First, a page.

Page last updated at 08:47 GMT, Thursday, 23 April 2009 09:47 UK

Russia to appeal to North Korea

Sergei Lavrov
Lavrov is reported to be carrying a letter from the Russian president

Russia's foreign minister has arrived in North Korea, where he is expected to urge the leadership to return to talks on its nuclear disarmament.

The two-day trip by Sergei Lavrov is the first high-level visit since North Korea expelled international monitors from its nuclear facilities.

Pyongyang also vowed to restart its nuclear programme after UN criticism of its recent long-range missile launch.

It is not clear if Mr Lavrov will meet North Korean leader Kim Jong-il.

Mr Lavrov is expected to focus on trying to persuade Pyongyang to return to six-nation negotiations - which include North and South Korea, China, Russia, the US and Japan.

The Russian foreign minister may deliver a letter from President Dmitri Medvedev to the North Korean leader, according to media reports from Seoul and Moscow.

Monitors expelled

The visit comes at a time of heightened regional tensions due to the North's controversial rocket launch on 5 April, which was widely seen by its neighbours as a disguised missile test.

Feb 2007 - North Korea agrees to close its main nuclear reactor in exchange for fuel aid
June 2007 - North Korea shuts its main Yongbyon reactor
June 2008 - North Korea makes its long-awaited declaration of nuclear assets
Oct 2008 - The US removes North Korea from its list of countries which sponsor terrorism
Dec 2008 - Pyongyang slows work to dismantle its nuclear programme after a US decision to suspend energy aid
Jan 2009 - The North says it is scrapping all military and political deals with the South, accusing it of "hostile intent"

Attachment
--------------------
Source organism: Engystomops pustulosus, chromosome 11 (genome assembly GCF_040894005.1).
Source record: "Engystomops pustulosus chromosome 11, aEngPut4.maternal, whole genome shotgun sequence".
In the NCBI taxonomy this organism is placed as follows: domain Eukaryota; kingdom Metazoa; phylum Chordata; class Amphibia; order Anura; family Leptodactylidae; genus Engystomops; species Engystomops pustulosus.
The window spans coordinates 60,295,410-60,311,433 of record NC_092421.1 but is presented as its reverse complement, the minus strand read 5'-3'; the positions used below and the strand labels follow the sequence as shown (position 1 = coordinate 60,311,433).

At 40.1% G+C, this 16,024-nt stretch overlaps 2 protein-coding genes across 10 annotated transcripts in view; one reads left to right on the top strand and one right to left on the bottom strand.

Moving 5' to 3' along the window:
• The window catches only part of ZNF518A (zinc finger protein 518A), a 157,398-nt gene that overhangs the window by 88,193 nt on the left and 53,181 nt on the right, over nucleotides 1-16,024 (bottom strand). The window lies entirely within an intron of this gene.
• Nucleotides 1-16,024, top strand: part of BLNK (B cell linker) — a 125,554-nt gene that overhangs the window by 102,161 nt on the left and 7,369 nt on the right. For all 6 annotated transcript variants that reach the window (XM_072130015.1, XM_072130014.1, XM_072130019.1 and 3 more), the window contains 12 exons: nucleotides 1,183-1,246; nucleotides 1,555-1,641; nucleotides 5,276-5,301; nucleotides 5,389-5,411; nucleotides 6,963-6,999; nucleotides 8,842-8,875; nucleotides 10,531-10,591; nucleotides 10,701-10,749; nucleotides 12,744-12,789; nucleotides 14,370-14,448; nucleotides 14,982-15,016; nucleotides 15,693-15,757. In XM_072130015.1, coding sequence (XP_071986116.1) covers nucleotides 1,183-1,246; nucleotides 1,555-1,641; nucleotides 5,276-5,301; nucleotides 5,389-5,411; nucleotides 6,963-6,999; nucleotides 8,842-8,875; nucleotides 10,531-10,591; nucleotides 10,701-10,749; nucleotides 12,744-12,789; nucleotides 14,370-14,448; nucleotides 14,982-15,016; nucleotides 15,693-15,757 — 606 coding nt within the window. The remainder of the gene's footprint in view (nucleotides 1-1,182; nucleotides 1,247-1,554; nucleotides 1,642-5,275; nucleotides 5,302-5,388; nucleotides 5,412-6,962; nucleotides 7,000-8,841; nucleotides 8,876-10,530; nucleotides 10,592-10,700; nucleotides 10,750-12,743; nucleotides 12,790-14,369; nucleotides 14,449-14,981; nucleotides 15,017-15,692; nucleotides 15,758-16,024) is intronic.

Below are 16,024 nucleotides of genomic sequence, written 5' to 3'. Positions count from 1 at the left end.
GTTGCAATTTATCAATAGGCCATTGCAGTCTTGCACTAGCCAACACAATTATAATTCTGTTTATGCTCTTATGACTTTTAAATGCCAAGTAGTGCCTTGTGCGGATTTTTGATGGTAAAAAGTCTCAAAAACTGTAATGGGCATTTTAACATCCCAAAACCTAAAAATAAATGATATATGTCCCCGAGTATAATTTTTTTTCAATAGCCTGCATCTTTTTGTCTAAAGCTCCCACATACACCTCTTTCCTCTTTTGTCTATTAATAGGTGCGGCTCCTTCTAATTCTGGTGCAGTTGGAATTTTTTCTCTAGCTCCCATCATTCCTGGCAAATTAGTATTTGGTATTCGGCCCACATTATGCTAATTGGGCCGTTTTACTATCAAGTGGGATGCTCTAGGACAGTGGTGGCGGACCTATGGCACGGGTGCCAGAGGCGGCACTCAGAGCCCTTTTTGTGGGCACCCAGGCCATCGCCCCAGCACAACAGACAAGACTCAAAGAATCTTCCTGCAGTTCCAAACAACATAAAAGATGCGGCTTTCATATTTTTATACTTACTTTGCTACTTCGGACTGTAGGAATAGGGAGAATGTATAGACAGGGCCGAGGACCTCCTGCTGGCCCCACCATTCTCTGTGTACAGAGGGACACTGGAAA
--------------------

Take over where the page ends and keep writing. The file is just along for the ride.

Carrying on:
5 April 2009 - Pyongyang launches a rocket carrying what it says is a communications satellite
14 April 2009 - After criticism of the launch from the UN Security Council, North Korea vows to walk out of six-party talks

North Korea says the rocket was carrying a communications satellite.

Following criticism by the UN Security Council, Pyongyang announced it was quitting international disarmament talks and restarting its nuclear programme.

It has expelled US and UN nuclear monitors.

Russia and China have both already urged North Korea to reconsider its decision.

The BBC's John Sudworth in Seoul says that based on its Soviet past, Moscow still has some influence in Pyongyang, but there are limits.

Even North Korea's closest ally, China, was unable to prevent North Korea's 2006 atomic test, or this month's rocket launch.

The six-party talks have stalled in recent months since a landmark deal under which the North agreed to end its nuclear ambitions in return for aid and political incentives.

Last year North Korea partially disabled its Yongbyon reactor and handed over what it said was a complete declaration of its nuclear activities.

In return, the US removed North Korea from the list of countries it says sponsors terrorism.

But talks have broken down, with Washington and Pyongyang accusing each other of failing to meet obligations.

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